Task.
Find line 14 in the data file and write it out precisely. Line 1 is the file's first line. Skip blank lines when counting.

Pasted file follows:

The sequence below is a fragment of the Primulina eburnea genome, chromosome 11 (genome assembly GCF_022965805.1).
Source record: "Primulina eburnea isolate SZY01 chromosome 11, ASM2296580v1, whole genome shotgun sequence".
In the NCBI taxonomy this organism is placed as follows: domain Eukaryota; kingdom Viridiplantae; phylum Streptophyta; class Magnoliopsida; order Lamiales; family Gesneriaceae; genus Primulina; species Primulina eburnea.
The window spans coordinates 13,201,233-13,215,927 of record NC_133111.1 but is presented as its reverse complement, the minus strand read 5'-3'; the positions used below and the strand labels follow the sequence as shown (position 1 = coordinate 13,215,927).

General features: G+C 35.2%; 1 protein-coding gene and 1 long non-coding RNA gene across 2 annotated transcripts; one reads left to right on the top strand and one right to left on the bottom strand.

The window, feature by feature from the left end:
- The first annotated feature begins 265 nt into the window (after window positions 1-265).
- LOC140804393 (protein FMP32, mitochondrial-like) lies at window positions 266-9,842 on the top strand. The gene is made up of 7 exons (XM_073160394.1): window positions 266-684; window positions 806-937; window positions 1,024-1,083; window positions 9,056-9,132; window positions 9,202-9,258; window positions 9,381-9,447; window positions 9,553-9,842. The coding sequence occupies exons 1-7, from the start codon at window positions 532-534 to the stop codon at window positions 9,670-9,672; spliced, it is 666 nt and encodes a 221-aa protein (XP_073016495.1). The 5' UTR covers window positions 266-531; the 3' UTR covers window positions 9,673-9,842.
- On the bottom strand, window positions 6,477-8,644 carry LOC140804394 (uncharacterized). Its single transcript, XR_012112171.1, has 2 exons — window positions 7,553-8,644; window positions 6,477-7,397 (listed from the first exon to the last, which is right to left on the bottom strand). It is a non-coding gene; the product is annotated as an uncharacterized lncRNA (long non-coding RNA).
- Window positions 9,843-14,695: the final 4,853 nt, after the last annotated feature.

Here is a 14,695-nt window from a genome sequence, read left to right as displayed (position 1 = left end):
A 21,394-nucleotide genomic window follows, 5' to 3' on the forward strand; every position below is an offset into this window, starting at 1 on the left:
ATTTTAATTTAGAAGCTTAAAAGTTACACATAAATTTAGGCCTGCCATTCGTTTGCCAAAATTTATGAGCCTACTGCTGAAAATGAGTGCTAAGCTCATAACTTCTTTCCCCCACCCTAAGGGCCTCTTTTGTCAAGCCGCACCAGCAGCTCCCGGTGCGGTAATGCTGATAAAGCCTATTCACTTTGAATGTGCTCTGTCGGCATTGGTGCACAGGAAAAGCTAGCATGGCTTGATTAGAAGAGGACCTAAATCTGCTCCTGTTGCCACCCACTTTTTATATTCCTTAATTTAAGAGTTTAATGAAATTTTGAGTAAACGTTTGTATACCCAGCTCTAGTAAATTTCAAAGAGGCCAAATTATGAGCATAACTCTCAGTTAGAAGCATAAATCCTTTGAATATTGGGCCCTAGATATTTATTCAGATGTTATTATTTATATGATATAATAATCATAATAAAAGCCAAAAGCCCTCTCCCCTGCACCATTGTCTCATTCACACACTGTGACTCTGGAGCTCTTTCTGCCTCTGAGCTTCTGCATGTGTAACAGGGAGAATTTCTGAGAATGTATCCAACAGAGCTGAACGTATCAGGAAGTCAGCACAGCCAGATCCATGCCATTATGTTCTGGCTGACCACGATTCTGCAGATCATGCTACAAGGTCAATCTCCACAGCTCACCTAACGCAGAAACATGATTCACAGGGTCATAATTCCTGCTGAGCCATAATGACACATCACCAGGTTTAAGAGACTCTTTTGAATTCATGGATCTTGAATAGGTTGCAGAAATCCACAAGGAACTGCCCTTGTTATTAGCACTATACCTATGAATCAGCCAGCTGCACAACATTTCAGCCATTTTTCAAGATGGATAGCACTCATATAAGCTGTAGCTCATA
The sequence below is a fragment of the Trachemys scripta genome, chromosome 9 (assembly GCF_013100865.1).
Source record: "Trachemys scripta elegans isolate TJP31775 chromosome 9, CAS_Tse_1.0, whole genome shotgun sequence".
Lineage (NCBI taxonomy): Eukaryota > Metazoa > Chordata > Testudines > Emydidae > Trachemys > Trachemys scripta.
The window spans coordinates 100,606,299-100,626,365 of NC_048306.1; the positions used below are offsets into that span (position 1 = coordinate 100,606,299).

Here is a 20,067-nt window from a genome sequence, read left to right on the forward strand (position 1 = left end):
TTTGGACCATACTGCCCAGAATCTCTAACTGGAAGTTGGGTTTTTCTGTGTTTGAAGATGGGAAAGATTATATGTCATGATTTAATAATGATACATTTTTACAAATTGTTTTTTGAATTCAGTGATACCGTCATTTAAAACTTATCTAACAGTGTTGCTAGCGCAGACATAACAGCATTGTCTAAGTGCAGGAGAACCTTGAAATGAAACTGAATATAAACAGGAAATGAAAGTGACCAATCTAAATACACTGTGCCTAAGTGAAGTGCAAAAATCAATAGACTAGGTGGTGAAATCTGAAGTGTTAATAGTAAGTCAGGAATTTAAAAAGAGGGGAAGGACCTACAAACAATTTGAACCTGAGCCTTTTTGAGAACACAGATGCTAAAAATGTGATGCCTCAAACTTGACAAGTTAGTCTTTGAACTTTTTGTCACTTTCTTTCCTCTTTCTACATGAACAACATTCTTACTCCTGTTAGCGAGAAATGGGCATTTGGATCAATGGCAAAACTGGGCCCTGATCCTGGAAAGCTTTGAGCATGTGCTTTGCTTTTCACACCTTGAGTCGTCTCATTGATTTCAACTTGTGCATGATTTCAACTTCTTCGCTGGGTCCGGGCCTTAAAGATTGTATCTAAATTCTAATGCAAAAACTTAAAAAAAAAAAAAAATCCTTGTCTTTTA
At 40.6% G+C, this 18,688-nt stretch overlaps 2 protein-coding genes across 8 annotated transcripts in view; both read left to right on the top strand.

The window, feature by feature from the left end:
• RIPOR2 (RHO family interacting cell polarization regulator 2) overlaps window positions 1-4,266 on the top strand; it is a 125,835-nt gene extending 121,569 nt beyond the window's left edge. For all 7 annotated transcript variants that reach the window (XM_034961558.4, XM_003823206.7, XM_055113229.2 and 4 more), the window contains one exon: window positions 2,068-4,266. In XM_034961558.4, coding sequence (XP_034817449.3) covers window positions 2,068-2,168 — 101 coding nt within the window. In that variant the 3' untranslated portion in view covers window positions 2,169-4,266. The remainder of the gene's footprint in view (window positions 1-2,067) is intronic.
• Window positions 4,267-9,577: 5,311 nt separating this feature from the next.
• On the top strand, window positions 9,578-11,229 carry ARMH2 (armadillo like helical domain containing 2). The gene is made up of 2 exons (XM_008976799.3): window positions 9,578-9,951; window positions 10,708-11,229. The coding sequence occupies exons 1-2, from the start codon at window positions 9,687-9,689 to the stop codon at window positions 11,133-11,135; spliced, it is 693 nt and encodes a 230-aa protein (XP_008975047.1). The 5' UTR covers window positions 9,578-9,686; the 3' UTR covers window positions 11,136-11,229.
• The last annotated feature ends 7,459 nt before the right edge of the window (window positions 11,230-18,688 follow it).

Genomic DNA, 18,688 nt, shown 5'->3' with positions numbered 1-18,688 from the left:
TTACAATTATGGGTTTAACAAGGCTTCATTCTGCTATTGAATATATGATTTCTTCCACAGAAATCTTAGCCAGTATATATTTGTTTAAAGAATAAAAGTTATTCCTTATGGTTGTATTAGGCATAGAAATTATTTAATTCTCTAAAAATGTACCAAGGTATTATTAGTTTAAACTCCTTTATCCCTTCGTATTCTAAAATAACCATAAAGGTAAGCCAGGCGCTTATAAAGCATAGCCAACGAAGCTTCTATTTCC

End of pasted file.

The sequence below is a fragment of the Trachemys scripta genome, chromosome 9 (assembly GCF_013100865.1).